By: Froma Harrop, Loeb Award Finalist for Economic Commentary in 2004 and 2011, Scripps Howard Award Finalist for Commentary in 2010; The National Memo, May 14, 2015

May 15, 2015 - Posted by | Congress, Fast Track Authority, Trans Pacific Partnership | , , , , , , , , ,

9 Comments »

  1. I don’t know enough that I can form an opinion on TPPA., but I gravitate more towards NO…. simply because there’s no accounting for big businesses greed. They will move their businesses, lock, stock and barrel to any place where they can pay 50c an hour as minimum wage. However, I just realzed that NAFTA means North American Free Trade Alliance ( or is it Authority ? ) but even so, Mexico lost to China. We have to take note that the US is not the only country where workers have lost their jobs to China. I was surprised t the Rosary That I bought at the Vatican was made in China ! ! O_O

    Like

    Comment by renxkyoko | May 17, 2015 | Reply

  2. Evidently Froma Harrop is not from Washington state. Quoting the Seattle Times is like quoting John Boehner! This newspaper has consistently printed “pro Republican” since it’s inception. Good grief, it endorsed John McCain and Mitt Romney for President!!

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    Comment by lrfalstad | May 15, 2015 | Reply

  3. I’m no economist, but I do claim a possession of a modicum of common sense. And common sense tells me that if TPP is so wonderful, why won’t Obama release the specifics to all? Why can the details only be read in a sealed room, with no cameras, staff, or other recording devices? Such behavior is not a confidence builder or a means of creating trust.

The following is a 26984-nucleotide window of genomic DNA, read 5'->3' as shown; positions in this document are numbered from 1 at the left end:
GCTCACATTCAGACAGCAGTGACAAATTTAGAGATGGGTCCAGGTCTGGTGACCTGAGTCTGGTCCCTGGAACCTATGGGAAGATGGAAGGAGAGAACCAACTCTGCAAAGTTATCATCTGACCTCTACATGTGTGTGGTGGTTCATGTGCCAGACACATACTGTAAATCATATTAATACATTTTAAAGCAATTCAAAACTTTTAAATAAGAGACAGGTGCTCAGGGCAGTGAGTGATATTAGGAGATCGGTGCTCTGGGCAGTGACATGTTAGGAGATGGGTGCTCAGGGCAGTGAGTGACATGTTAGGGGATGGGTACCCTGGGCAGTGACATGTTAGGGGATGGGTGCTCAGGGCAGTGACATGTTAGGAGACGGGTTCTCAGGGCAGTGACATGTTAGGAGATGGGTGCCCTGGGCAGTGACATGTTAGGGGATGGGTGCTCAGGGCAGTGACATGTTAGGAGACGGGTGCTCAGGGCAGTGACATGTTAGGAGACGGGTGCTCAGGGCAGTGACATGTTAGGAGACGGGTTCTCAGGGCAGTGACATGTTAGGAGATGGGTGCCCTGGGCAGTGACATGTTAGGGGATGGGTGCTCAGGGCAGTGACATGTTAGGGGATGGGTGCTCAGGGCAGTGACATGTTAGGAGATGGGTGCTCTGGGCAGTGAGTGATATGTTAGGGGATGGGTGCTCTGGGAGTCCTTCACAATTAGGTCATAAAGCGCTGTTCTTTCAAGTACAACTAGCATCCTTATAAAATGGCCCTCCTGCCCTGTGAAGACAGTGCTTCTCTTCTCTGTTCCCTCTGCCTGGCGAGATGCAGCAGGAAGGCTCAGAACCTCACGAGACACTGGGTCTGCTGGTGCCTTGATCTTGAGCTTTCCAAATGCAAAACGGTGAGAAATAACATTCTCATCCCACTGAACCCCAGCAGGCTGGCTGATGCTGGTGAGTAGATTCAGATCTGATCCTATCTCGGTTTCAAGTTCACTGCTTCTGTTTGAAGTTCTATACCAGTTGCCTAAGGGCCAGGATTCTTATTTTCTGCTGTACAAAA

Like

    Comment by Barneysday | May 15, 2015 | Reply

    • The process has been the same for the last 80 years. I think the idea of secrecy has been overblown and very misleading. The exception this time is the added Procedural Dissolution Process that allows Congress to accept, reject or amend the agreement

      Like

      Comment by raemd95 | May 15, 2015 | Reply

      • What has been misleading, if I may ask? Are or are not the details being kept secret? And if so, just because thats the way its been done for 80 years obviously doesn’t make it right, or prevent it from being changed now, does it?

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        Comment by Barneysday | May 15, 2015

      • The misleading aspect is that this “deal” is being made in a smoked filled back room by the Executive Branch of Government. That simply is not the case and in that respect, is misleading. For those who say this is being done in secrecy helps to lend an aura of something sinister occurring to purposefully undermine everyday Americans. As I noted earlier, the change has been the Procedural Dissolution Process which allows Congress to accept, reject or amend the agreement.

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        Comment by raemd95 | May 15, 2015

      • Thanks for taking the time to comment and sharing your thoughts. We obviously disagree about what constitutes an open and transparent government and the appearances thereof. In my humble opinion, understanding the details of a contract only after signing onto such contract is not a good way to conduct the country’s business.

        Liked by 1 person

        Comment by Barneysday | May 16, 2015

      • I understand. We simply disagree on this issue. It doesn’t mean that either of us is right or wrong. I certainly appreciate your thoughts and for taking the time to share them.

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        Comment by raemd95 | May 16, 2015